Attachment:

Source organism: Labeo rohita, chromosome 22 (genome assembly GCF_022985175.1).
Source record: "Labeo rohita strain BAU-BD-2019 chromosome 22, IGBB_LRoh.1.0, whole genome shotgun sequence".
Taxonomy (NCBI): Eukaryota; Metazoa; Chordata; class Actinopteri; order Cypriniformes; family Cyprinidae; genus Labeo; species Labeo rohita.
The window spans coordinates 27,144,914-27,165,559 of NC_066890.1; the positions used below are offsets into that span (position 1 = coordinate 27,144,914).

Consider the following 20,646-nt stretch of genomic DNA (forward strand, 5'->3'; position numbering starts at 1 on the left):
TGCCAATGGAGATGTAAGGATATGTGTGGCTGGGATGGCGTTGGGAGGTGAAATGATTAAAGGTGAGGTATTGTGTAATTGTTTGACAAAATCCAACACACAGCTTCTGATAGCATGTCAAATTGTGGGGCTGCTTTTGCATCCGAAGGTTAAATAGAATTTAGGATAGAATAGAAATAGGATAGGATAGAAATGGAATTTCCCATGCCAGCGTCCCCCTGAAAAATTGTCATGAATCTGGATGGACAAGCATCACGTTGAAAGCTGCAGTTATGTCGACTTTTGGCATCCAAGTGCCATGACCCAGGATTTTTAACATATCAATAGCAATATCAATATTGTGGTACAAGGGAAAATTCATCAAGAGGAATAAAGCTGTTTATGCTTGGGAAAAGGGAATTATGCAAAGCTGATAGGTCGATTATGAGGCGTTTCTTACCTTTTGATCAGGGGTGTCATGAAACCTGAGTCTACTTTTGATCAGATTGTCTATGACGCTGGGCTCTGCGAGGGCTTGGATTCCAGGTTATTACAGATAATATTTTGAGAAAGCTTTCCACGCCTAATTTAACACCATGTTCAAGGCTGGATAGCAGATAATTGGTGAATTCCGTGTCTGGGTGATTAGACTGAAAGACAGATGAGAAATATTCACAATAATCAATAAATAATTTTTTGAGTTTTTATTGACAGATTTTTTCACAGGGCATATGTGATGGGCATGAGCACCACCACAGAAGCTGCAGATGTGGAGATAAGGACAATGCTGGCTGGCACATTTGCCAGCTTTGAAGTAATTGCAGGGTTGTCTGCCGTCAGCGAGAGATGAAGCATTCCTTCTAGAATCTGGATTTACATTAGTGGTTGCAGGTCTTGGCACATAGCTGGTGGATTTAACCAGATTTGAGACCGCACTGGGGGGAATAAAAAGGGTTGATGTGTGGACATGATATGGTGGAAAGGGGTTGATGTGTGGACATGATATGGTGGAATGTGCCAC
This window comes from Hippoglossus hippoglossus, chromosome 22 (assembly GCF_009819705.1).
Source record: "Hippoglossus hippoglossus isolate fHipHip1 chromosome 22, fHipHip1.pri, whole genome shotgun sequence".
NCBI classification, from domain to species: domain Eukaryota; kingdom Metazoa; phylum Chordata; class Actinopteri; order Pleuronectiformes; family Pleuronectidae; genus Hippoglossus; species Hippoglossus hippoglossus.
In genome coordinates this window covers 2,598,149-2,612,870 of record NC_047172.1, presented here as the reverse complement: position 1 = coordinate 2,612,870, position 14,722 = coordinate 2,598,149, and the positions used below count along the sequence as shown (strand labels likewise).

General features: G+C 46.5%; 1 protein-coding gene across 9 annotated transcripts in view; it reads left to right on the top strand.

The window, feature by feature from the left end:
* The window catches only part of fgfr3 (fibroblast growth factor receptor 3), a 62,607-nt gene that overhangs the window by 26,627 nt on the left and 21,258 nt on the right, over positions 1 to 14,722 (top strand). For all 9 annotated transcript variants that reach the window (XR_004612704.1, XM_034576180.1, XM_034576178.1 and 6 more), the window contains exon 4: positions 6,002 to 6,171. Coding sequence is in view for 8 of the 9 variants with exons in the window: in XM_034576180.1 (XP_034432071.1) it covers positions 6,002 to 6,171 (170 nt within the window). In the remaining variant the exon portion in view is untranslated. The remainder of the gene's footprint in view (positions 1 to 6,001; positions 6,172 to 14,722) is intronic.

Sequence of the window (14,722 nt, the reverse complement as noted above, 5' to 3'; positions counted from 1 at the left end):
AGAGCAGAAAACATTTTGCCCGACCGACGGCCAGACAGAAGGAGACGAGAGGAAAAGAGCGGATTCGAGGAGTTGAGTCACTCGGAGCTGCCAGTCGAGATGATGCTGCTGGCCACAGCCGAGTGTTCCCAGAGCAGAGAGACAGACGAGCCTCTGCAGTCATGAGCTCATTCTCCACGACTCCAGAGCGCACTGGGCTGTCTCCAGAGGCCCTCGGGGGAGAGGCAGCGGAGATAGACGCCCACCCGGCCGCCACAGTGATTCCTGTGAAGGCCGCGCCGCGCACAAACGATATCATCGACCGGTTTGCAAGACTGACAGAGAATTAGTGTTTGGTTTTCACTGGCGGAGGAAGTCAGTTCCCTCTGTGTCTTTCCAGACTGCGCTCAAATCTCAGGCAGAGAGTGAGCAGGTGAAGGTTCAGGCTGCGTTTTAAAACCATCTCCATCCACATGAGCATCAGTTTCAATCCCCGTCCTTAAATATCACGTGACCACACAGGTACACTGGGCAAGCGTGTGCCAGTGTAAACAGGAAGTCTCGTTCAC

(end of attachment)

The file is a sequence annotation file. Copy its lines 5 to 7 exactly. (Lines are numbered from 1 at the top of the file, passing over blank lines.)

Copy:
Consider the following 20,646-nt stretch of genomic DNA (forward strand, 5'->3'; position numbering starts at 1 on the left):
TGCCAATGGAGATGTAAGGATATGTGTGGCTGGGATGGCGTTGGGAGGTGAAATGATTAAAGGTGAGGTATTGTGTAATTGTTTGACAAAATCCAACACACAGCTTCTGATAGCATGTCAAATTGTGGGGCTGCTTTTGCATCCGAAGGTTAAATAGAATTTAGGATAGAATAGAAATAGGATAGGATAGAAATGGAATTTCCCATGCCAGCGTCCCCCTGAAAAATTGTCATGAATCTGGATGGACAAGCATCACGTTGAAAGCTGCAGTTATGTCGACTTTTGGCATCCAAGTGCCATGACCCAGGATTTTTAACATATCAATAGCAATATCAATATTGTGGTACAAGGGAAAATTCATCAAGAGGAATAAAGCTGTTTATGCTTGGGAAAAGGGAATTATGCAAAGCTGATAGGTCGATTATGAGGCGTTTCTTACCTTTTGATCAGGGGTGTCATGAAACCTGAGTCTACTTTTGATCAGATTGTCTATGACGCTGGGCTCTGCGAGGGCTTGGATTCCAGGTTATTACAGATAATATTTTGAGAAAGCTTTCCACGCCTAATTTAACACCATGTTCAAGGCTGGATAGCAGATAATTGGTGAATTCCGTGTCTGGGTGATTAGACTGAAAGACAGATGAGAAATATTCACAATAATCAATAAATAATTTTTTGAGTTTTTATTGACAGATTTTTTCACAGGGCATATGTGATGGGCATGAGCACCACCACAGAAGCTGCAGATGTGGAGATAAGGACAATGCTGGCTGGCACATTTGCCAGCTTTGAAGTAATTGCAGGGTTGTCTGCCGTCAGCGAGAGATGAAGCATTCCTTCTAGAATCTGGATTTACATTAGTGGTTGCAGGTCTTGGCACATAGCTGGTGGATTTAACCAGATTTGAGACCGCACTGGGGGGAATAAAAAGGGTTGATGTGTGGACATGATATGGTGGAAAGGGGTTGATGTGTGGACATGATATGGTGGAATGTGCCAC
This window comes from Hippoglossus hippoglossus, chromosome 22 (assembly GCF_009819705.1).